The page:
The $1.8 million view of BC’s floods and landslides
How an Abbotsford resident used his fancy camera to provide vital information for government officials and farmers during the Sumas flood.
Like plowing a field. Back and forth. Back and forth.
Far below Paul Gagnon, floodwaters were inundating one of Canada’s most fertile plots of land. Planting crops, at the moment, was far from the minds of most Abbotsford residents and officials. But above, in his plane, Gagnon found himself tracing lines familiar to anyone who has driven a tractor or mowed a large piece of land, and doing so to provide critical intelligence to those on the ground.
Gagnon started Peregrine Aerial Surveys a decade ago, with the aim of using aerial imaging to provide survey and mapping services. Gagnon’s company has since flown across North America taking pictures to help guide everything from development to disaster recovery.
In mid-November, though, Gagnon was on Sumas Mountain doing his best to just keep his own house dry. But as water filled the prairie below, he wasn’t surprised when the call came to take to the sky to gather images. Over the ensuing two weeks, Gagnon’s images would give government officials and farmers vital information on the eastward progress of the floodwaters, on the geography of the Barrowtown Pump Station, and on the status of highways into the Interior. Through his company’s Twitter feed, many of his images helped the public understand the seriousness of the flooding and landslides.
We spoke to Gagnon in late November, and then again last week, about what he has seen from the air, the images he provided, and the tools he used.
On the equipment:
Gagnon: We use Piper Navajo aircraft, their twin engine. Usually they seat about 10 people, but we take out the seats and cut about a 20-inch square hole through the fuselage and put our camera overtop of that so it points through the bottom. The camera fires based on GPS coordinates, so I have to get to a certain point in the sky, and then the camera fires automatically. So we set up these flight lines. And that’s why you’ll see in my images these square cutouts. So for that Sumas Prairie stuff, we were flying east-west flight lines, just like plowing a field back and forth. And it just automatically takes the pictures. Then we bring the hard drives into the office here and download the data. It goes through a multi-step process and takes a while; I think I was able to turn around the Sumas in about 24 hours from the time we were in the air taking photos to the time the client had them.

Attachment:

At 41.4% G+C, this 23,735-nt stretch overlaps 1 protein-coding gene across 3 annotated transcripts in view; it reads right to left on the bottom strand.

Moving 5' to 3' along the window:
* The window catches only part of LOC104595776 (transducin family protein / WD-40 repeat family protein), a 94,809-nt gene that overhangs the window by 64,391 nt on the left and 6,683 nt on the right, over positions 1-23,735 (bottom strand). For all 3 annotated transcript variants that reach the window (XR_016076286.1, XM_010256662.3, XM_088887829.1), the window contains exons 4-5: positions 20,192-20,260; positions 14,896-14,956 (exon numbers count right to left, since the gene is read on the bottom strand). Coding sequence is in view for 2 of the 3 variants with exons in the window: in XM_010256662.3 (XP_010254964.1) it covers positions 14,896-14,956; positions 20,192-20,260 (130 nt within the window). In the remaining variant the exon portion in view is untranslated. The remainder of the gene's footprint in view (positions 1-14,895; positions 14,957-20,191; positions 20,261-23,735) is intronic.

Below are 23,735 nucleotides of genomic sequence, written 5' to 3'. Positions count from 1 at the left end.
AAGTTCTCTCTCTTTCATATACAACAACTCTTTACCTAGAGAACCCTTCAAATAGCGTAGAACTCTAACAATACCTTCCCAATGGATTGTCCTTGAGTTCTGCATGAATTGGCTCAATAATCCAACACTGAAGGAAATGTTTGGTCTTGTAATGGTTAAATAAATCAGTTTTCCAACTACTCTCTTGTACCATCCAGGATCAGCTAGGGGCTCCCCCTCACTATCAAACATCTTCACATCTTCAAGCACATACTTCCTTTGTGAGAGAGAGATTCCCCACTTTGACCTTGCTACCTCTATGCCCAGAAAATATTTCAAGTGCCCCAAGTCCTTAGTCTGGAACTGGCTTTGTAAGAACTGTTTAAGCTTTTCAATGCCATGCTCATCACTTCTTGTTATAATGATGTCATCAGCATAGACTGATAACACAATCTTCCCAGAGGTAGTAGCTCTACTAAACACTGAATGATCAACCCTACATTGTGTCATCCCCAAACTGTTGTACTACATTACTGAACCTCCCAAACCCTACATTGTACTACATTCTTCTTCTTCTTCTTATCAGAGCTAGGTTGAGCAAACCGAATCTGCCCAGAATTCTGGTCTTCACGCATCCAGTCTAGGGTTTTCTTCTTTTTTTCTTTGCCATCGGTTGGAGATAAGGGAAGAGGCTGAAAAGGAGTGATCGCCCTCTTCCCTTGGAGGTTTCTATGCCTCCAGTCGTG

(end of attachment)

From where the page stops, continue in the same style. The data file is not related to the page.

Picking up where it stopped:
On flying in a straight line:
Gagnon: We use a GPS and an [Inertial Measurement Unit] for taking the pictures, and then we record that data for where it actually was taken. We’re within less than six centimeters in the air, usually around about three centimeters accuracy in the air for where that point was taken. So we already have the data for where to put that picture on the earth. And then we have a piece of software that takes those photos and lays them all out where the center of those photos should be. We take photos that overlap so you get a stereo view. You can actually see everything in 3-D if you have an appropriate monitor and software for that.
When we’re flying, we try to stay within 10 feet of this imaginary line in the sky—that’s when we’re having a good day and the winds are calm. Ten feet is pretty easy to do because of all our practice doing it… The six centimeter accuracy is for once the picture has fired. There’s a record taken of where that position is and the accuracy of that is within like three to six centimeters or so.
On his $1.8 million camera:
Gagnon: It’s pretty specialized for what it does. It’s the largest, single-sensor, large-mapping camera that there is—at least commercially available, I’m sure the military probably has their own thing. The one sensor in it that everybody looks at is the black and white that gets the sharpest [image] and that one is about 375 megapixels in that one sensor. And that’s black and white. I posted a picture of the bottom of the camera, and there’s a bunch of different lenses there. So there’s a black and white, a red, a green, a blue and a near-infrared sensor. So it fires all five of those cameras at the exact same time and then in the post-processing… the computer assembles those five pictures into one image.